In one of his popular YouTube videos for NYT Cooking, Eric Kim introduces his Sheet-Pan Bibimbap as “really chill.” Drawing inspiration from the simplicity of his family’s preferred midnight snack, Kim gives the ultimate credit to his mother’s techniques before shyly admitting she now uses his recipe. The vegetables are roasted in olive oil, cooked rice is crisped on a hot sheet pan to emulate the effects of a dolsot. The result mimics a traditional bibimbap—though for a dish that varies from family to family, what is traditional?—and meets the simple aesthetics and unpretentious elegance that so many crave today. For me, there’s something validating about the bulk of Kim’s recipes. Despite not having my own midnight bibimbap memories (I’m Indian American), his food feels representative, because it is distinctly Asian American.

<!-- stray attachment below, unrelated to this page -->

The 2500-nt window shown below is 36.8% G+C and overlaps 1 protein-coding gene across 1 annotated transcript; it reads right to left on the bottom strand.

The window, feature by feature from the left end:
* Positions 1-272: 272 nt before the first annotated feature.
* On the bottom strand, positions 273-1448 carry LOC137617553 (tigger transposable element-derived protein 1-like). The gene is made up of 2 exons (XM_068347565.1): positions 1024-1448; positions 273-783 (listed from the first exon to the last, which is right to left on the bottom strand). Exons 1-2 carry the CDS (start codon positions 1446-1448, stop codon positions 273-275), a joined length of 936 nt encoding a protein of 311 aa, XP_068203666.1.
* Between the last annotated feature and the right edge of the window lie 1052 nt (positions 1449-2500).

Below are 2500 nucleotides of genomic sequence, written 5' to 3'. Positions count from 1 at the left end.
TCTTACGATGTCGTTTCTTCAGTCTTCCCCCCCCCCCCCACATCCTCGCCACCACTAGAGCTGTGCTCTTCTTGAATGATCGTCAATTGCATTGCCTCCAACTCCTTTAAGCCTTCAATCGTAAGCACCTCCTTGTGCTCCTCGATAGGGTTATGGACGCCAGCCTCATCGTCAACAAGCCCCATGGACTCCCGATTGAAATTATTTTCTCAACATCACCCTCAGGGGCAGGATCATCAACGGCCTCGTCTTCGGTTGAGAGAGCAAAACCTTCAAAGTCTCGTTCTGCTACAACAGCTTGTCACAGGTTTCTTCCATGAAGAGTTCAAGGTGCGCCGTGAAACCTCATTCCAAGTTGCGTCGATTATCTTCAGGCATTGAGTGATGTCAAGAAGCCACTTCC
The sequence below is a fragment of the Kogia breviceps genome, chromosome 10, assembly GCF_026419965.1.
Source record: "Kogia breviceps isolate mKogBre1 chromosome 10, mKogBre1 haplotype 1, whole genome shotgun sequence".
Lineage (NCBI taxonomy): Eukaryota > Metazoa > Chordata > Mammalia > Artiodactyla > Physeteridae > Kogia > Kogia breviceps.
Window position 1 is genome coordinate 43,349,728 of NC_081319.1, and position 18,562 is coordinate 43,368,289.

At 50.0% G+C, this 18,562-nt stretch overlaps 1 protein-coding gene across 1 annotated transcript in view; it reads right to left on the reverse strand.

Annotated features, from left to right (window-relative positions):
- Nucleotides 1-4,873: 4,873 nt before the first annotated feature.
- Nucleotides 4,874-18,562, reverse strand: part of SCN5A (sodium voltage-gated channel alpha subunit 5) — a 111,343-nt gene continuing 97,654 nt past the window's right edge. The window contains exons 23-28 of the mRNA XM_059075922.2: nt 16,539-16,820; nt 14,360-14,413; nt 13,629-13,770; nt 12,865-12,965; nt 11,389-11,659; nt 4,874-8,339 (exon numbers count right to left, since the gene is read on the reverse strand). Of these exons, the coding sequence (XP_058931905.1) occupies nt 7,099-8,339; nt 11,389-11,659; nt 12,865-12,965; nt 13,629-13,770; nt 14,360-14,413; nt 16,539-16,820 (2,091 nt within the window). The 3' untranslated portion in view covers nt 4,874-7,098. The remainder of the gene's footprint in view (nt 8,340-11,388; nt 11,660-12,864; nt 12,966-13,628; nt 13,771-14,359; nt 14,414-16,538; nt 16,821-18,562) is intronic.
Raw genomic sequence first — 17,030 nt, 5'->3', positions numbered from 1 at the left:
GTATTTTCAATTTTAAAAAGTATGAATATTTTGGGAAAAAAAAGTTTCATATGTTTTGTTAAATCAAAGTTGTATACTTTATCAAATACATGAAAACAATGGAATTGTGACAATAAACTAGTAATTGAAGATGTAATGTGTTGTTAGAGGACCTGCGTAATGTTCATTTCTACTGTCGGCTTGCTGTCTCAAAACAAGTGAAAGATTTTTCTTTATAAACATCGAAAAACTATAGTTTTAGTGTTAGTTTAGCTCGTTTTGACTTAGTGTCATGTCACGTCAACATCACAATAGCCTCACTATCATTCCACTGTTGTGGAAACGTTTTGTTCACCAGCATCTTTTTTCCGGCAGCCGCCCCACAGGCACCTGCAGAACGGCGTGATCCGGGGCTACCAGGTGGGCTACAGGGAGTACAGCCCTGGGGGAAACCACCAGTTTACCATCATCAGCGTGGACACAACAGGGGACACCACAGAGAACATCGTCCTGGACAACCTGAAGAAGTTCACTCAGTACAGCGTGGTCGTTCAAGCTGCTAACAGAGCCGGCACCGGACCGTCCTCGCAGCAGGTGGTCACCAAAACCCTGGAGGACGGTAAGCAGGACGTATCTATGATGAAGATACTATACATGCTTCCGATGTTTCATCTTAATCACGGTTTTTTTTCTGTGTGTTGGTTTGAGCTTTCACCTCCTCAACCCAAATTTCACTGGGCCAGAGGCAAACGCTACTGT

To consider an “Asian American” cuisine category when the entire concept of “Asian America” is up for debate could seem hypocritical. The Loneliest Americans author Jay Caspian Kang has devoted a book and several essays arguing against the idea, as the fast-growing group of more than 20 million who make up this identity differ in race, socioeconomic standing, and cultural norms. Kang argues the term is only used by “upwardly mobile professionals who enter mostly white middle-class spaces.” If he is correct, perhaps the term becomes even more apt when it comes to food, because this cuisine is often born out of cultural merging, even assimilation. Consider the nikkei and chifa cuisines of Japanese and Chinese Peruvians; the Gullah cuisine of the South Carolina islands created by West and Central Africans blending techniques of their homelands with the ingredients of the land they were forced to work; even the Tex-Mex food of the borderlands. Food evolves when cultures mingle.